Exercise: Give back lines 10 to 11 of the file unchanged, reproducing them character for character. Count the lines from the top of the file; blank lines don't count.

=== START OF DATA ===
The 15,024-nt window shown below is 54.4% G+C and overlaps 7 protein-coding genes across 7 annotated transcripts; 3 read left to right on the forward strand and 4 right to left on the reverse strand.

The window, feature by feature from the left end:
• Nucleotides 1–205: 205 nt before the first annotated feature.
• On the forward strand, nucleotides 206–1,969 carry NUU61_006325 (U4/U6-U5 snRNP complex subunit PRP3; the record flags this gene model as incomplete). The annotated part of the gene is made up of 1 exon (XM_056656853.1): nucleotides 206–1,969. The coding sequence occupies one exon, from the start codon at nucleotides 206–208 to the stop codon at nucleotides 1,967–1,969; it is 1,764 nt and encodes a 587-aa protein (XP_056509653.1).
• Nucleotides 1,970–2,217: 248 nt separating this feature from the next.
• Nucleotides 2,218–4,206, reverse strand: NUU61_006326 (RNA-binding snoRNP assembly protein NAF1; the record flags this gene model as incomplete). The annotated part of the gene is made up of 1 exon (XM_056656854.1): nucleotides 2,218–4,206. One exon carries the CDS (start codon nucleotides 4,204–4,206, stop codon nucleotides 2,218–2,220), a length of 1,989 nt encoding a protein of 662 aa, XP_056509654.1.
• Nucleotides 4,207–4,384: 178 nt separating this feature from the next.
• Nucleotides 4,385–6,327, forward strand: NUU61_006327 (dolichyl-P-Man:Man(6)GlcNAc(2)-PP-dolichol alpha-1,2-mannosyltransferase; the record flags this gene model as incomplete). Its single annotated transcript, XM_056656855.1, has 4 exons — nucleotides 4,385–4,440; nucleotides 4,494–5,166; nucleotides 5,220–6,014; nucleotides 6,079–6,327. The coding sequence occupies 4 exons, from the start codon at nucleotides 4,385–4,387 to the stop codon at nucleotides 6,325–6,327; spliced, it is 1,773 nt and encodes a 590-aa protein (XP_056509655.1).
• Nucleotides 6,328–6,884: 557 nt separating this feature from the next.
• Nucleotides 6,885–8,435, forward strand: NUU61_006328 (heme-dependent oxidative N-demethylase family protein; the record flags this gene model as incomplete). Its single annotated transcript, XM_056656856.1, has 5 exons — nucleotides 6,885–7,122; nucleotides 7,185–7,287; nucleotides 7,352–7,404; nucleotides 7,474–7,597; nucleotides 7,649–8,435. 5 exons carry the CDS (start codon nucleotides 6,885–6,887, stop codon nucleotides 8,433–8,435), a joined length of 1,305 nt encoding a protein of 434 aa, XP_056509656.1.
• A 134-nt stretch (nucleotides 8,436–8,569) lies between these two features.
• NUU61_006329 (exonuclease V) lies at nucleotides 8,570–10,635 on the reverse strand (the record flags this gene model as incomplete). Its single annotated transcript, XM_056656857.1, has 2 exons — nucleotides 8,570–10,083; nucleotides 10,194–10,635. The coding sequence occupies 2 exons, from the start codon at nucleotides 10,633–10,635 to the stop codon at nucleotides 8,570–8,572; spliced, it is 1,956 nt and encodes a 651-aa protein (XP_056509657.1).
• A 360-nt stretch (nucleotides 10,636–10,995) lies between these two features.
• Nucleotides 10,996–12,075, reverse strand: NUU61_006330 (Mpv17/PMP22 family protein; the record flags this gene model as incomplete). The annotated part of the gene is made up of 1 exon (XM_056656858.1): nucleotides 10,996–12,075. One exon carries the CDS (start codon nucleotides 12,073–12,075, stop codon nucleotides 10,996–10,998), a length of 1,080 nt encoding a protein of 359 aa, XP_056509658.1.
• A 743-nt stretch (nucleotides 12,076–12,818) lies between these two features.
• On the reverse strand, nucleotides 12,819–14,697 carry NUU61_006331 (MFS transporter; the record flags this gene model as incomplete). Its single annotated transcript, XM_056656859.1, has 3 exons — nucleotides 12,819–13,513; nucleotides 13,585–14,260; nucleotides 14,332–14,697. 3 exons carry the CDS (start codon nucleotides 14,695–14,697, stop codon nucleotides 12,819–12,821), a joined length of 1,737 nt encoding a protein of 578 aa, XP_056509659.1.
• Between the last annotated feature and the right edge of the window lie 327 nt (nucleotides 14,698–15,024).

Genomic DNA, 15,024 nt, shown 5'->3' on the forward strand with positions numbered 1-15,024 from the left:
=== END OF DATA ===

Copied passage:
• Nucleotides 6,885–8,435, forward strand: NUU61_006328 (heme-dependent oxidative N-demethylase family protein; the record flags this gene model as incomplete). Its single annotated transcript, XM_056656856.1, has 5 exons — nucleotides 6,885–7,122; nucleotides 7,185–7,287; nucleotides 7,352–7,404; nucleotides 7,474–7,597; nucleotides 7,649–8,435. 5 exons carry the CDS (start codon nucleotides 6,885–6,887, stop codon nucleotides 8,433–8,435), a joined length of 1,305 nt encoding a protein of 434 aa, XP_056509656.1.
• A 134-nt stretch (nucleotides 8,436–8,569) lies between these two features.